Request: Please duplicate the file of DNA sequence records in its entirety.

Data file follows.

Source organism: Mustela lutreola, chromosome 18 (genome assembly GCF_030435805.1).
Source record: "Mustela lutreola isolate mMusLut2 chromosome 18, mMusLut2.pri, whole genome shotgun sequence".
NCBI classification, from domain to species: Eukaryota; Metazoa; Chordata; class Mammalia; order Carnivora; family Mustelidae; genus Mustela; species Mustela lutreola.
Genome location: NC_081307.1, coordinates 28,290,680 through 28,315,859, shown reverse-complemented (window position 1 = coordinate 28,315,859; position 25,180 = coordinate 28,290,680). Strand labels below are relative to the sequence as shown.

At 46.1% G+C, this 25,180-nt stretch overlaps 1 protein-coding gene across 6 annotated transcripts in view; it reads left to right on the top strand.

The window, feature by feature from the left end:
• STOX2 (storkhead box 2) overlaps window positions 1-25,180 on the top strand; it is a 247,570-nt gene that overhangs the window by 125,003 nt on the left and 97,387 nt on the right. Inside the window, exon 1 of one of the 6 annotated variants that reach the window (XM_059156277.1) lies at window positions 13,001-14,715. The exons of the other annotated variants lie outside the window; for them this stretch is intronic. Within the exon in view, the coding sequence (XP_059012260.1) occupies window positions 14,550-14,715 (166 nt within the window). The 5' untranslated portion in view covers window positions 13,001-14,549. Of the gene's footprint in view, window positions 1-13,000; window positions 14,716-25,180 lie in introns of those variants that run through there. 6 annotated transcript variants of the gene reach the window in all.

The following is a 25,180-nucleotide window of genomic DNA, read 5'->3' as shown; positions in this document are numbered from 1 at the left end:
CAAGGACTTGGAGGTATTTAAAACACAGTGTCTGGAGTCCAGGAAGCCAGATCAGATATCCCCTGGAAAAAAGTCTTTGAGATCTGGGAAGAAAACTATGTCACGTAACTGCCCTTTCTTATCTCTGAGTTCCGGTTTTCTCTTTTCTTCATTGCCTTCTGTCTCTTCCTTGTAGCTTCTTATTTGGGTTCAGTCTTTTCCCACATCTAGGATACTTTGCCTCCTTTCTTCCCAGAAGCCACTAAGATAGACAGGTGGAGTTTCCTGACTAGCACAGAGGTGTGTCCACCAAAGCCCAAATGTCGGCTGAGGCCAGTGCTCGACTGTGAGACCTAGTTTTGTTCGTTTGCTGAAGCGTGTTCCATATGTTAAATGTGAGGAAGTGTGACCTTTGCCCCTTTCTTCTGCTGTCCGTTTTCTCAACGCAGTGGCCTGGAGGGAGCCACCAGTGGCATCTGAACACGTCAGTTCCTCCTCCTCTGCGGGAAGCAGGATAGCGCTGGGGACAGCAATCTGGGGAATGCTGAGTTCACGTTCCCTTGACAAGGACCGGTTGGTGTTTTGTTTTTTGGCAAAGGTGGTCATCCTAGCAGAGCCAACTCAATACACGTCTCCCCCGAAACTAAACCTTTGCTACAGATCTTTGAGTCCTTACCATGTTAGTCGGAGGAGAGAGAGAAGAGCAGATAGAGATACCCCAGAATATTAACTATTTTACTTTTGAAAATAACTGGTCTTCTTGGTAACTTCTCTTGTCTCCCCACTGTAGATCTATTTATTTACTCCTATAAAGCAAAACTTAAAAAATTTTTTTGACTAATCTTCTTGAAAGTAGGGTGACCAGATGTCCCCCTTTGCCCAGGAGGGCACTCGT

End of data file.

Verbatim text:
Source organism: Mustela lutreola, chromosome 18 (genome assembly GCF_030435805.1).
Source record: "Mustela lutreola isolate mMusLut2 chromosome 18, mMusLut2.pri, whole genome shotgun sequence".
NCBI classification, from domain to species: Eukaryota; Metazoa; Chordata; class Mammalia; order Carnivora; family Mustelidae; genus Mustela; species Mustela lutreola.
Genome location: NC_081307.1, coordinates 28,290,680 through 28,315,859, shown reverse-complemented (window position 1 = coordinate 28,315,859; position 25,180 = coordinate 28,290,680). Strand labels below are relative to the sequence as shown.

At 46.1% G+C, this 25,180-nt stretch overlaps 1 protein-coding gene across 6 annotated transcripts in view; it reads left to right on the top strand.

The window, feature by feature from the left end:
• STOX2 (storkhead box 2) overlaps window positions 1-25,180 on the top strand; it is a 247,570-nt gene that overhangs the window by 125,003 nt on the left and 97,387 nt on the right. Inside the window, exon 1 of one of the 6 annotated variants that reach the window (XM_059156277.1) lies at window positions 13,001-14,715. The exons of the other annotated variants lie outside the window; for them this stretch is intronic. Within the exon in view, the coding sequence (XP_059012260.1) occupies window positions 14,550-14,715 (166 nt within the window). The 5' untranslated portion in view covers window positions 13,001-14,549. Of the gene's footprint in view, window positions 1-13,000; window positions 14,716-25,180 lie in introns of those variants that run through there. 6 annotated transcript variants of the gene reach the window in all.

The following is a 25,180-nucleotide window of genomic DNA, read 5'->3' as shown; positions in this document are numbered from 1 at the left end:
CAAGGACTTGGAGGTATTTAAAACACAGTGTCTGGAGTCCAGGAAGCCAGATCAGATATCCCCTGGAAAAAAGTCTTTGAGATCTGGGAAGAAAACTATGTCACGTAACTGCCCTTTCTTATCTCTGAGTTCCGGTTTTCTCTTTTCTTCATTGCCTTCTGTCTCTTCCTTGTAGCTTCTTATTTGGGTTCAGTCTTTTCCCACATCTAGGATACTTTGCCTCCTTTCTTCCCAGAAGCCACTAAGATAGACAGGTGGAGTTTCCTGACTAGCACAGAGGTGTGTCCACCAAAGCCCAAATGTCGGCTGAGGCCAGTGCTCGACTGTGAGACCTAGTTTTGTTCGTTTGCTGAAGCGTGTTCCATATGTTAAATGTGAGGAAGTGTGACCTTTGCCCCTTTCTTCTGCTGTCCGTTTTCTCAACGCAGTGGCCTGGAGGGAGCCACCAGTGGCATCTGAACACGTCAGTTCCTCCTCCTCTGCGGGAAGCAGGATAGCGCTGGGGACAGCAATCTGGGGAATGCTGAGTTCACGTTCCCTTGACAAGGACCGGTTGGTGTTTTGTTTTTTGGCAAAGGTGGTCATCCTAGCAGAGCCAACTCAATACACGTCTCCCCCGAAACTAAACCTTTGCTACAGATCTTTGAGTCCTTACCATGTTAGTCGGAGGAGAGAGAGAAGAGCAGATAGAGATACCCCAGAATATTAACTATTTTACTTTTGAAAATAACTGGTCTTCTTGGTAACTTCTCTTGTCTCCCCACTGTAGATCTATTTATTTACTCCTATAAAGCAAAACTTAAAAAATTTTTTTGACTAATCTTCTTGAAAGTAGGGTGACCAGATGTCCCCCTTTGCCCAGGAGGGCACTCGT